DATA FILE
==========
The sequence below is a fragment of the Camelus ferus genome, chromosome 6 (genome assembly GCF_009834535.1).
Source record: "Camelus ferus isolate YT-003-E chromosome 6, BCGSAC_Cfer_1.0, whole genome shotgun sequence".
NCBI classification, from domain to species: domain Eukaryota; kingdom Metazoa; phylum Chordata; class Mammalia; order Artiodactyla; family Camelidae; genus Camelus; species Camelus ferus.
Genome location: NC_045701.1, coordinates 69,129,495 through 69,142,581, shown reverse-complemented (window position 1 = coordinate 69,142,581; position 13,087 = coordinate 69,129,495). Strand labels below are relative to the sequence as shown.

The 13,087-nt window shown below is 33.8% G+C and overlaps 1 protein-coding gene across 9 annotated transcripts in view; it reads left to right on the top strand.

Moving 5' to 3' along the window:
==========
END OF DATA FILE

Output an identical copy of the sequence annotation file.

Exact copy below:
The sequence below is a fragment of the Camelus ferus genome, chromosome 6 (genome assembly GCF_009834535.1).
Source record: "Camelus ferus isolate YT-003-E chromosome 6, BCGSAC_Cfer_1.0, whole genome shotgun sequence".
NCBI classification, from domain to species: domain Eukaryota; kingdom Metazoa; phylum Chordata; class Mammalia; order Artiodactyla; family Camelidae; genus Camelus; species Camelus ferus.
Genome location: NC_045701.1, coordinates 69,129,495 through 69,142,581, shown reverse-complemented (window position 1 = coordinate 69,142,581; position 13,087 = coordinate 69,129,495). Strand labels below are relative to the sequence as shown.

The 13,087-nt window shown below is 33.8% G+C and overlaps 1 protein-coding gene across 9 annotated transcripts in view; it reads left to right on the top strand.

Moving 5' to 3' along the window: